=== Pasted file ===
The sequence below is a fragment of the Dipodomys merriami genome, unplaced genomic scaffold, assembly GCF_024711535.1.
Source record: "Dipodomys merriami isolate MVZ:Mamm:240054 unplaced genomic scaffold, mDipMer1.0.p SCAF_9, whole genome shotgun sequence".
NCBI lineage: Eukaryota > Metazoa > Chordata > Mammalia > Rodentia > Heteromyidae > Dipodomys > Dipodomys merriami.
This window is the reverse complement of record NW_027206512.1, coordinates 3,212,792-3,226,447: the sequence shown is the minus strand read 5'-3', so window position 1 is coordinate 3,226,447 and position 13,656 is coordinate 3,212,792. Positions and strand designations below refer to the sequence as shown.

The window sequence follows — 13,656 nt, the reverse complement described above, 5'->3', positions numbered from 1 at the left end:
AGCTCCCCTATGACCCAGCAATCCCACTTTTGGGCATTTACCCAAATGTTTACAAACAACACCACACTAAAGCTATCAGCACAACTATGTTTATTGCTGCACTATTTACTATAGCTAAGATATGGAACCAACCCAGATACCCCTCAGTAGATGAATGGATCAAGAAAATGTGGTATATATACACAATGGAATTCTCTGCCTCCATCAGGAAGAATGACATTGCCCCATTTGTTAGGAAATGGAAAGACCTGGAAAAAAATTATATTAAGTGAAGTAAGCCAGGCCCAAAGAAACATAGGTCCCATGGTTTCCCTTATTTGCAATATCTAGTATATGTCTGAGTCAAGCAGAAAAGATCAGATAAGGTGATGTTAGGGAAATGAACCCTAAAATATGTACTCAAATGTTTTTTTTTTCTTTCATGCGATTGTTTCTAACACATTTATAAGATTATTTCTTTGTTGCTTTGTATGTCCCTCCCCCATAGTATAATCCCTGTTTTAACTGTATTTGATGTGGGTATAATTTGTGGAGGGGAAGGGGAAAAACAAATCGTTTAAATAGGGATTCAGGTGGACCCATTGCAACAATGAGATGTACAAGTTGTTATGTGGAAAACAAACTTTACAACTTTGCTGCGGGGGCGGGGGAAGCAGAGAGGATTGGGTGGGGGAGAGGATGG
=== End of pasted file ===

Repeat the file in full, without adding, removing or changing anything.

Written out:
The sequence below is a fragment of the Dipodomys merriami genome, unplaced genomic scaffold, assembly GCF_024711535.1.
Source record: "Dipodomys merriami isolate MVZ:Mamm:240054 unplaced genomic scaffold, mDipMer1.0.p SCAF_9, whole genome shotgun sequence".
NCBI lineage: Eukaryota > Metazoa > Chordata > Mammalia > Rodentia > Heteromyidae > Dipodomys > Dipodomys merriami.
This window is the reverse complement of record NW_027206512.1, coordinates 3,212,792-3,226,447: the sequence shown is the minus strand read 5'-3', so window position 1 is coordinate 3,226,447 and position 13,656 is coordinate 3,212,792. Positions and strand designations below refer to the sequence as shown.

The window sequence follows — 13,656 nt, the reverse complement described above, 5'->3', positions numbered from 1 at the left end:
AGCTCCCCTATGACCCAGCAATCCCACTTTTGGGCATTTACCCAAATGTTTACAAACAACACCACACTAAAGCTATCAGCACAACTATGTTTATTGCTGCACTATTTACTATAGCTAAGATATGGAACCAACCCAGATACCCCTCAGTAGATGAATGGATCAAGAAAATGTGGTATATATACACAATGGAATTCTCTGCCTCCATCAGGAAGAATGACATTGCCCCATTTGTTAGGAAATGGAAAGACCTGGAAAAAAATTATATTAAGTGAAGTAAGCCAGGCCCAAAGAAACATAGGTCCCATGGTTTCCCTTATTTGCAATATCTAGTATATGTCTGAGTCAAGCAGAAAAGATCAGATAAGGTGATGTTAGGGAAATGAACCCTAAAATATGTACTCAAATGTTTTTTTTTTCTTTCATGCGATTGTTTCTAACACATTTATAAGATTATTTCTTTGTTGCTTTGTATGTCCCTCCCCCATAGTATAATCCCTGTTTTAACTGTATTTGATGTGGGTATAATTTGTGGAGGGGAAGGGGAAAAACAAATCGTTTAAATAGGGATTCAGGTGGACCCATTGCAACAATGAGATGTACAAGTTGTTATGTGGAAAACAAACTTTACAACTTTGCTGCGGGGGCGGGGGAAGCAGAGAGGATTGGGTGGGGGAGAGGATGG